The manner in which the teachers and the students respond to these LGBTQ+ students has a big part to play in making these students feel that the fault lies in them. In order to fit in, they try to do things that would make them acceptable and feel included. Often these young people choose to not behave like themselves but in a manner that will help them avoid the kind of discrimination, humiliation and prejudice that is thrown at them. Restricting them from being themselves also leads them to never discover who they really are. Numerous cases of suicides due to homophobic bullying in schools have been reported in the news time and again. Schools and parents in the hills need to re-evaluate their system and make these places safer and inclusive before cases of sexual violence and suicides become a reality here. This brushing-everythingunder-the-carpet to maintain reputation at the cost of these kids has to stop and efforts need to be made by school authorities and parents to improve such spaces and to understand the voices of LGBTQ+ people.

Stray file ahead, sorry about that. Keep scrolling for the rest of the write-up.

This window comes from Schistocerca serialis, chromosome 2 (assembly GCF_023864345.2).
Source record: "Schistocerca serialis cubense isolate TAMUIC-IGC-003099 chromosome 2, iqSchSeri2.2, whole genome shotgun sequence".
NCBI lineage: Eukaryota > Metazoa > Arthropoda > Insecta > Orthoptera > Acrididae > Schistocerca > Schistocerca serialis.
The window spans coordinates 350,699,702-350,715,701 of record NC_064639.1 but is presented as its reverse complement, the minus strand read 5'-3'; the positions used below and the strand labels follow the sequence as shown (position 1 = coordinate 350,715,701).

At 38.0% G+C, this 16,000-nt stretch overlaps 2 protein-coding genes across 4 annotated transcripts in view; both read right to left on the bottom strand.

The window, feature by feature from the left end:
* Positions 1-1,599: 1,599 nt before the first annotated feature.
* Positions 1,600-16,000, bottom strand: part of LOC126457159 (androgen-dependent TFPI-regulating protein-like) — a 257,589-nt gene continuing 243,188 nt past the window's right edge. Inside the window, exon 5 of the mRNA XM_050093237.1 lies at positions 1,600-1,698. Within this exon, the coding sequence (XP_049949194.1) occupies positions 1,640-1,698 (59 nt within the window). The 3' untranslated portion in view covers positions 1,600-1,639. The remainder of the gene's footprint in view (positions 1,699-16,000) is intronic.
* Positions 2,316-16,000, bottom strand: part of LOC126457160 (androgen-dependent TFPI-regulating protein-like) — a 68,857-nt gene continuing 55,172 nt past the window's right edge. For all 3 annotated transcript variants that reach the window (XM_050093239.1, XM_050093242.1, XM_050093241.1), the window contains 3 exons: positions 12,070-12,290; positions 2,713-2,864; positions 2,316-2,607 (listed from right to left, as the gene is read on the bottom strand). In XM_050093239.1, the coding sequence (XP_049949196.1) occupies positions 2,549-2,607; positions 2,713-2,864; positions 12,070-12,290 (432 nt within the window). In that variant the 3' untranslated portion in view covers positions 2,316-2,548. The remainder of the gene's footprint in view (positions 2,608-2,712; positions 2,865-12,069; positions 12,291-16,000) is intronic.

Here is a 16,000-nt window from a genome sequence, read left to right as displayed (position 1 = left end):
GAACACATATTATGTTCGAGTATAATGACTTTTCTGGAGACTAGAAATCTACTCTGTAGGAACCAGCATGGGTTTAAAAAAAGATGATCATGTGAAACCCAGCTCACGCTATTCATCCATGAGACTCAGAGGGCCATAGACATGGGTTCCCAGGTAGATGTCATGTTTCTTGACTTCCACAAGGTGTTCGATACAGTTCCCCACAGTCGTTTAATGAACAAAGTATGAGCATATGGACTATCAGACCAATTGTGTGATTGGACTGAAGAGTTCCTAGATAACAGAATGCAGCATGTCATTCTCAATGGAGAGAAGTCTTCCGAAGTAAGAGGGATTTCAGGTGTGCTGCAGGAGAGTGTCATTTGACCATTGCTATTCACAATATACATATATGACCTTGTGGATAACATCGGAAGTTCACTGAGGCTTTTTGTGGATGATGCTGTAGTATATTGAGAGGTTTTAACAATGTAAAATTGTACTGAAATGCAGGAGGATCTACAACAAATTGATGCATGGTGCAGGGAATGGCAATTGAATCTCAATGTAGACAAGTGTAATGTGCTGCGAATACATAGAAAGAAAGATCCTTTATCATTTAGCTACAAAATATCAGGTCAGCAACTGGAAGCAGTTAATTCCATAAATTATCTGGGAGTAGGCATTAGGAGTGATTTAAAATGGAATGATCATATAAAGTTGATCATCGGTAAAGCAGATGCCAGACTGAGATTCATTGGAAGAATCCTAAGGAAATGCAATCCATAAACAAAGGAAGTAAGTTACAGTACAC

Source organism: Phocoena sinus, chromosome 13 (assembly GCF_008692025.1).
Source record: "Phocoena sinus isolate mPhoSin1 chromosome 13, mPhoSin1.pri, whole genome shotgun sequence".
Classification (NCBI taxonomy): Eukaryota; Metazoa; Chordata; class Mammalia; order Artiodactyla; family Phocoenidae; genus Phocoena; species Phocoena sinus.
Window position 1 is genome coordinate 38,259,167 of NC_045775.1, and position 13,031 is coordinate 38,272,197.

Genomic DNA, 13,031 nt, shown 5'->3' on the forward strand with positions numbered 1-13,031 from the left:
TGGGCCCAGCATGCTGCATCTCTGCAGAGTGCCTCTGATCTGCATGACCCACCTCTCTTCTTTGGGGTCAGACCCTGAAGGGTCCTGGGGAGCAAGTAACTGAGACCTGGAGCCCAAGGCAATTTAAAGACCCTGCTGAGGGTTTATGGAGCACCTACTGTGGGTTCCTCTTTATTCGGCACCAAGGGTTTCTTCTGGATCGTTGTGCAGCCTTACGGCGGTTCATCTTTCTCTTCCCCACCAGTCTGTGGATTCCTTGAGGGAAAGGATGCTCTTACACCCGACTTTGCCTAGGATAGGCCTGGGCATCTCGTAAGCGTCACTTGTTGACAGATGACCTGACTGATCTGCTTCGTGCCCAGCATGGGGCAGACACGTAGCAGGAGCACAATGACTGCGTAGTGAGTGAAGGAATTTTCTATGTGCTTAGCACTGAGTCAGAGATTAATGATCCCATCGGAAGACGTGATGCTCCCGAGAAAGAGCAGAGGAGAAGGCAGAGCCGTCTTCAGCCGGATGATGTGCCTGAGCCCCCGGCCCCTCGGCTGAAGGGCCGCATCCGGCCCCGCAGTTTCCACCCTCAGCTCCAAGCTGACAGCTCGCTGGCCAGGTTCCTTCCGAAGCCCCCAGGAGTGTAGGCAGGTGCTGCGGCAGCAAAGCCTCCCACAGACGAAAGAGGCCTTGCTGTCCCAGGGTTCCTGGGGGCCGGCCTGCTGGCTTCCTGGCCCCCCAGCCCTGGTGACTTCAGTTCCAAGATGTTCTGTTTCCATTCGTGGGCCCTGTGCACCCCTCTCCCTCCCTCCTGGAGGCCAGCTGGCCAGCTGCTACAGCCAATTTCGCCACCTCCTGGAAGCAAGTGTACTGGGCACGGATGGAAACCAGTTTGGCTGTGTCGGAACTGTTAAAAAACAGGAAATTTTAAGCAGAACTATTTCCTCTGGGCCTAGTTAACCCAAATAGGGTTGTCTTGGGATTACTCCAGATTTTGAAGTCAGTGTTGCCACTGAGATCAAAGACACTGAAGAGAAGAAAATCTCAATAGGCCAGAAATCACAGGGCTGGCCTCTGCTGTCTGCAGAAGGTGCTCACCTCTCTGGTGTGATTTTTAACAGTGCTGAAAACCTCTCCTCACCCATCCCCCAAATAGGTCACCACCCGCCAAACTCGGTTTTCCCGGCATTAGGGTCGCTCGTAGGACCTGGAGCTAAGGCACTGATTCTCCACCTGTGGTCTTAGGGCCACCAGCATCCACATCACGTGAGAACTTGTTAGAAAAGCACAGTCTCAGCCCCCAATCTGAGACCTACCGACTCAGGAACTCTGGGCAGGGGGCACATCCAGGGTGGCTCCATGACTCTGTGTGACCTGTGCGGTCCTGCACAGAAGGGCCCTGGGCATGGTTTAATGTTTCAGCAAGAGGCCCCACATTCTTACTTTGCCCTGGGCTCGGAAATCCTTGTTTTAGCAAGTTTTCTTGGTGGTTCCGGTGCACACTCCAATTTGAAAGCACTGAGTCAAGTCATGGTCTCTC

“I don’t identify myself as a non-cis person but I love crossdressing. I am aware that I am feminine and I like to be around feminine people because in a way I can relate to them. I don’t want to talk about my sexual identity because I myself do not know where I fit in and I think that needs to be respected as well.’
Abhigyan’s journey in understanding his own gender and sexual identity in spite of everything has led him to channel his voice through fashion and art. Below are some of his works which he describes as, “celebration of womanhood and femininity in every form”.
“This look was inspired by Navneet Waiba’s Nepali folk song Dhankutai ko Darai Dara. The song captures the wistful reality of a lahure. In the 19th century, the Gurkha recruit of the British Army were sent to a cantonment in Lahore for training (the name lahure has stuck since). For those left behind in villages, they were a symbol of valour. Their heroic deeds were a source of pride to all. The song speaks of his wife who has been left behind and the postman who walked the hills of Dhankuta in Nepal as the harbinger of news and gift. I want to research on our Nepali culture and present it through my looks”